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(The Hill) — The Supreme Court on Friday reinstated the death penalty for Boston Marathon bomber Dzhokhar Tsarnaev.

In a 6-3 decision that broke along familiar ideological lines, the court’s conservative majority sided with the Justice Department’s argument that a lower court erred when it vacated the death sentence Tsarnaev received after being found guilty of perpetrating the 2013 attack. 

“Dzohkhar Tsarnaev committed heinous crimes,” Justice Clarence Thomas wrote for the majority. “The Sixth Amendment nonetheless guaranteed him a fair trial before an impartial jury. He received one.”

The court’s three liberals dissented in an opinion authored by Justice Stephen Breyer that was joined in full by Justice Elena Kagan and in large part by Justice Sonia Sotomayor. They expressed their view that Tsarnaev had been wrongly blocked during his sentencing phase from introducing evidence that he was coerced by his older brother into participating in the attack.

Tsarnaev, 28, and his brother, Tamerlan Tsarnaev, detonated homemade pressure-cooker bombs placed near the finish line of the Boston Marathon, injuring some 260 people and killing three, including an 8-year-old child. Tamerlan Tsarnaev was killed during an ensuing manhunt. 

After a six-week trial in 2015, Tsarnaev was convicted of 30 charges, including the use of a weapon of mass destruction. The jury later handed him a death sentence, which Tsarnaev appealed.

The Boston-based U.S. Court of Appeals for the 1st Circuit in 2020 agreed to overturn his death sentence. The appellate court ruled that the trial judge had failed to adequately screen jurors for possible bias and had improperly excluded evidence that Tsarnaev had been coerced by his older brother into helping to carry out the marathon bombing.

During the sentencing phase of Tsarnaev’s case, he had sought to bolster the claim about his older brother Tamerlan Tsarnaev’s undue influence by introducing allegations that the elder Tsarnaev had been the ringleader in a 2011 triple murder.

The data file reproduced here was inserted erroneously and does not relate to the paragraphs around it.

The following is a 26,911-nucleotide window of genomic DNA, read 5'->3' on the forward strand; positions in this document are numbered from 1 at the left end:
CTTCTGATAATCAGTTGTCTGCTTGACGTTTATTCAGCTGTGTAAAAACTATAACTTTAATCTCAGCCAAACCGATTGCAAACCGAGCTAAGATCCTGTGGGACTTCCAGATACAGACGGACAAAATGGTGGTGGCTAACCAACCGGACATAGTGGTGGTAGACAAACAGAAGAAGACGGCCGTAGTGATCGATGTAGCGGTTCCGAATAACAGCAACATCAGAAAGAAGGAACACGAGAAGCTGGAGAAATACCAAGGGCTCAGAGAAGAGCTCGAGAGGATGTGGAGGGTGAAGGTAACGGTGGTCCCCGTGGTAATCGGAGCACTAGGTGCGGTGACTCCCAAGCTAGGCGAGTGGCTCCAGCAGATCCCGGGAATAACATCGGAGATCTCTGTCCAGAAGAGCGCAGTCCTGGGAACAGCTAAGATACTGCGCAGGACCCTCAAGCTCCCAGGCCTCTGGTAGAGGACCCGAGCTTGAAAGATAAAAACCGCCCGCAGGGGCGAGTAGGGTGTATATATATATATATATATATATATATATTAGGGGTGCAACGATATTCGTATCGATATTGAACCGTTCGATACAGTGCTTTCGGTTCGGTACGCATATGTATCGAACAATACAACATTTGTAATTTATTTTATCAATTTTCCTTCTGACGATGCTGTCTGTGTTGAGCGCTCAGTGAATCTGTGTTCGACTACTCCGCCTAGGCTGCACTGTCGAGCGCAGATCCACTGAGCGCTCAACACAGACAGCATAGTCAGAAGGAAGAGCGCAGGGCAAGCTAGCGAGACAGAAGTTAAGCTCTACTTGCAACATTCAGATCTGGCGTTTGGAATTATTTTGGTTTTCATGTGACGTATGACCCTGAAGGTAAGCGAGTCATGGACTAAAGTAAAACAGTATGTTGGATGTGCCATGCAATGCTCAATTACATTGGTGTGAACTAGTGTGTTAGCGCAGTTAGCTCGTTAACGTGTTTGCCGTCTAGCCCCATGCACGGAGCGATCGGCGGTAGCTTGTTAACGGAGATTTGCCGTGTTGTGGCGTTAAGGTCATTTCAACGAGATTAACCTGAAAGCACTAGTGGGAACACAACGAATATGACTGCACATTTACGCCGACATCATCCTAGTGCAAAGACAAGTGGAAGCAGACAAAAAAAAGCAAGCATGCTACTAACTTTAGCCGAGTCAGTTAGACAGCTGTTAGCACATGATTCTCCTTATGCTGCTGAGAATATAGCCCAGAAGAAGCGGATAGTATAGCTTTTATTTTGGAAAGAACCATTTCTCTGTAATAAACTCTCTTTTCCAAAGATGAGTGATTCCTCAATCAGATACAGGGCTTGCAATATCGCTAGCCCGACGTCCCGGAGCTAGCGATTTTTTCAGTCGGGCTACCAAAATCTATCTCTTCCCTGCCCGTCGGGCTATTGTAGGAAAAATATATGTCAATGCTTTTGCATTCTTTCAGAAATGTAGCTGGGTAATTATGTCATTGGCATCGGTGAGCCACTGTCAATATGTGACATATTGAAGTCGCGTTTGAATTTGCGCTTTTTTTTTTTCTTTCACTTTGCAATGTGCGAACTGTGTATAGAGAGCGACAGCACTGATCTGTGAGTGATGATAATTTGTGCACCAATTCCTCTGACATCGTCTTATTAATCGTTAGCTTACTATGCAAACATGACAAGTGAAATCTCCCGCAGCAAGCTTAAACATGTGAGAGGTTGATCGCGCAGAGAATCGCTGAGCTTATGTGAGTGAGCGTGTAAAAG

Tamerlan Tsarnaev had been implicated in the triple murder by alleged co-assailant Ibragim Todashev, who was killed in 2013 by law enforcement officers investigating the crime, meaning none of the alleged witnesses to the crime were alive.

In Friday’s opinion, the conservative majority held that the trial court had reasonable grounds in declining to question jurors about their media exposure to the bombing, and in denying Tsarnaev’s request to introduce evidence of his late brother’s alleged past crimes.

“Dzhokhar sought to divert the sentencing jury’s attention to a triple homicide that Tamerlan allegedly committed years prior, though there was no allegation that Dzhokhar had any role in that crime. Nor was there any way to confirm or verify the relevant facts, since all of the parties involved were dead,” Thomas wrote. 

“As the District Court explained, there simply was insufficient evidence to describe any participation Tamerlan may have had or tell who played what role, if they played roles,” Thomas continued. “The District Court did not abuse its discretion when finding that the evidence lacked probative value, would confuse the jury, and ultimately would be nothing more than a waste of time.”

In dissent, the court’s three liberals said the trial court abused its discretion in preventing the jury from hearing evidence of the older brother’s alleged past crimes. That evidence, Breyer wrote in his dissenting opinion, “supported Dzhokhar’s theory that Tamerlan’s violent and radicalizing influence induced all of the actions Dzhokhar took in connection with the Boston Marathon bombings.”

“This evidence may have led some jurors to conclude that Tamerlan’s influence was so pervasive that Dzhokhar did not deserve to die for any of the actions he took in connection with the bombings, even those taken outside of Tamerlan’s presence,” Breyer wrote. “And it would have taken only one juror’s change of mind to have produced a sentence other than death, even if a severe one.”

The Tsarnaev case had been seen as an early test for President Joe Biden, who during the 2020 campaign publicly opposed the death penalty, making him the first U.S. president to have staked out that position.

Attorney General Merrick Garland in July ordered a moratorium on federal executions while the Department of Justice (DOJ) undertakes a policy review, though the DOJ is still advocating for the death sentence in some cases.